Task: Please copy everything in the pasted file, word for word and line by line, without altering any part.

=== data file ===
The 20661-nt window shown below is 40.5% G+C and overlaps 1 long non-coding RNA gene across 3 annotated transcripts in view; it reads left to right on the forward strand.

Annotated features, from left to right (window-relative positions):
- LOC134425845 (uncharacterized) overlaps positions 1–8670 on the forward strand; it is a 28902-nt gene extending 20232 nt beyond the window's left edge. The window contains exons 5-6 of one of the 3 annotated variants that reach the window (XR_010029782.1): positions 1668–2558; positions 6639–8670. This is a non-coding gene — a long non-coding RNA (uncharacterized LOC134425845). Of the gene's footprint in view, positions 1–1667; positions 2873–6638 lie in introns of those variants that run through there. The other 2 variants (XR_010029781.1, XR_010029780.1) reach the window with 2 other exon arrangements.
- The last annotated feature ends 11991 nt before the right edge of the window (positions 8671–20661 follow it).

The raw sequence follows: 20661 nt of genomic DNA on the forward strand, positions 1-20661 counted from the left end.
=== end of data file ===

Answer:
The 20661-nt window shown below is 40.5% G+C and overlaps 1 long non-coding RNA gene across 3 annotated transcripts in view; it reads left to right on the forward strand.

Annotated features, from left to right (window-relative positions):
- LOC134425845 (uncharacterized) overlaps positions 1–8670 on the forward strand; it is a 28902-nt gene extending 20232 nt beyond the window's left edge. The window contains exons 5-6 of one of the 3 annotated variants that reach the window (XR_010029782.1): positions 1668–2558; positions 6639–8670. This is a non-coding gene — a long non-coding RNA (uncharacterized LOC134425845). Of the gene's footprint in view, positions 1–1667; positions 2873–6638 lie in introns of those variants that run through there. The other 2 variants (XR_010029781.1, XR_010029780.1) reach the window with 2 other exon arrangements.
- The last annotated feature ends 11991 nt before the right edge of the window (positions 8671–20661 follow it).

The raw sequence follows: 20661 nt of genomic DNA on the forward strand, positions 1-20661 counted from the left end.